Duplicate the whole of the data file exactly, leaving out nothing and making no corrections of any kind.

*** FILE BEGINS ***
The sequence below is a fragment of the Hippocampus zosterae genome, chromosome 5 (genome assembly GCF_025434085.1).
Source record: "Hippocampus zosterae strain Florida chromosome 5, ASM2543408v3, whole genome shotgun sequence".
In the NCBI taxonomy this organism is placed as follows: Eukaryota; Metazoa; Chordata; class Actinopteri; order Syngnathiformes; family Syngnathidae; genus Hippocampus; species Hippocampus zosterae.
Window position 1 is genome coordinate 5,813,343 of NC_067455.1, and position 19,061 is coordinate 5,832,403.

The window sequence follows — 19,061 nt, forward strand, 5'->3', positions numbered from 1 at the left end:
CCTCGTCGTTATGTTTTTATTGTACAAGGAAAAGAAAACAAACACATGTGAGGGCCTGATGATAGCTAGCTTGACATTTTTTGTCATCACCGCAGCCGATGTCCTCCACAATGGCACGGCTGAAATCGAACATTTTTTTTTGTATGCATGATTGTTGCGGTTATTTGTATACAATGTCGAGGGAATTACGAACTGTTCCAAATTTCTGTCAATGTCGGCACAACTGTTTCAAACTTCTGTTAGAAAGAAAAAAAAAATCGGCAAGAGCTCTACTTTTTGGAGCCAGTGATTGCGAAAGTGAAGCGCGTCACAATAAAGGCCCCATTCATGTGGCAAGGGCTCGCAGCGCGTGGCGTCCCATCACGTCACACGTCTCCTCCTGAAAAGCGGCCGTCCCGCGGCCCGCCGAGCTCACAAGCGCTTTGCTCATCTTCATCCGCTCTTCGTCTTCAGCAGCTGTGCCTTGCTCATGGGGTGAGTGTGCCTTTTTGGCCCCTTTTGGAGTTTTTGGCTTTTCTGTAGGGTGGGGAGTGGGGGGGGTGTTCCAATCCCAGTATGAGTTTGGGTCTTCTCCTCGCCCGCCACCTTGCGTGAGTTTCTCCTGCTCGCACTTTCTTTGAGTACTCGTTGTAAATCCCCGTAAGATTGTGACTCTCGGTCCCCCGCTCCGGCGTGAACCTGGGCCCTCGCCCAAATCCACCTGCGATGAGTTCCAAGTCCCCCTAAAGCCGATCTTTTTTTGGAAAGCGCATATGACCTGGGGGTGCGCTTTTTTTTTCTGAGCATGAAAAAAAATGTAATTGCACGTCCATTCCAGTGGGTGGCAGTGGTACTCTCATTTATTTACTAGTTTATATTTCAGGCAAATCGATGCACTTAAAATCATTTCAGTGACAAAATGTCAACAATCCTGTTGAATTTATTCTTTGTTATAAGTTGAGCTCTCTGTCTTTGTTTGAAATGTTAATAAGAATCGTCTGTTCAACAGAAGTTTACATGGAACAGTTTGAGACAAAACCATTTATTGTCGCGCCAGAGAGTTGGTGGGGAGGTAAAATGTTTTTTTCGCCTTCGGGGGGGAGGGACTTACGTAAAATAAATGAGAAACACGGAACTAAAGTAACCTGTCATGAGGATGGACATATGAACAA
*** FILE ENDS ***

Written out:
The sequence below is a fragment of the Hippocampus zosterae genome, chromosome 5 (genome assembly GCF_025434085.1).
Source record: "Hippocampus zosterae strain Florida chromosome 5, ASM2543408v3, whole genome shotgun sequence".
In the NCBI taxonomy this organism is placed as follows: Eukaryota; Metazoa; Chordata; class Actinopteri; order Syngnathiformes; family Syngnathidae; genus Hippocampus; species Hippocampus zosterae.
Window position 1 is genome coordinate 5,813,343 of NC_067455.1, and position 19,061 is coordinate 5,832,403.

The window sequence follows — 19,061 nt, forward strand, 5'->3', positions numbered from 1 at the left end:
CCTCGTCGTTATGTTTTTATTGTACAAGGAAAAGAAAACAAACACATGTGAGGGCCTGATGATAGCTAGCTTGACATTTTTTGTCATCACCGCAGCCGATGTCCTCCACAATGGCACGGCTGAAATCGAACATTTTTTTTTGTATGCATGATTGTTGCGGTTATTTGTATACAATGTCGAGGGAATTACGAACTGTTCCAAATTTCTGTCAATGTCGGCACAACTGTTTCAAACTTCTGTTAGAAAGAAAAAAAAAATCGGCAAGAGCTCTACTTTTTGGAGCCAGTGATTGCGAAAGTGAAGCGCGTCACAATAAAGGCCCCATTCATGTGGCAAGGGCTCGCAGCGCGTGGCGTCCCATCACGTCACACGTCTCCTCCTGAAAAGCGGCCGTCCCGCGGCCCGCCGAGCTCACAAGCGCTTTGCTCATCTTCATCCGCTCTTCGTCTTCAGCAGCTGTGCCTTGCTCATGGGGTGAGTGTGCCTTTTTGGCCCCTTTTGGAGTTTTTGGCTTTTCTGTAGGGTGGGGAGTGGGGGGGGTGTTCCAATCCCAGTATGAGTTTGGGTCTTCTCCTCGCCCGCCACCTTGCGTGAGTTTCTCCTGCTCGCACTTTCTTTGAGTACTCGTTGTAAATCCCCGTAAGATTGTGACTCTCGGTCCCCCGCTCCGGCGTGAACCTGGGCCCTCGCCCAAATCCACCTGCGATGAGTTCCAAGTCCCCCTAAAGCCGATCTTTTTTTGGAAAGCGCATATGACCTGGGGGTGCGCTTTTTTTTTCTGAGCATGAAAAAAAATGTAATTGCACGTCCATTCCAGTGGGTGGCAGTGGTACTCTCATTTATTTACTAGTTTATATTTCAGGCAAATCGATGCACTTAAAATCATTTCAGTGACAAAATGTCAACAATCCTGTTGAATTTATTCTTTGTTATAAGTTGAGCTCTCTGTCTTTGTTTGAAATGTTAATAAGAATCGTCTGTTCAACAGAAGTTTACATGGAACAGTTTGAGACAAAACCATTTATTGTCGCGCCAGAGAGTTGGTGGGGAGGTAAAATGTTTTTTTCGCCTTCGGGGGGGAGGGACTTACGTAAAATAAATGAGAAACACGGAACTAAAGTAACCTGTCATGAGGATGGACATATGAACAA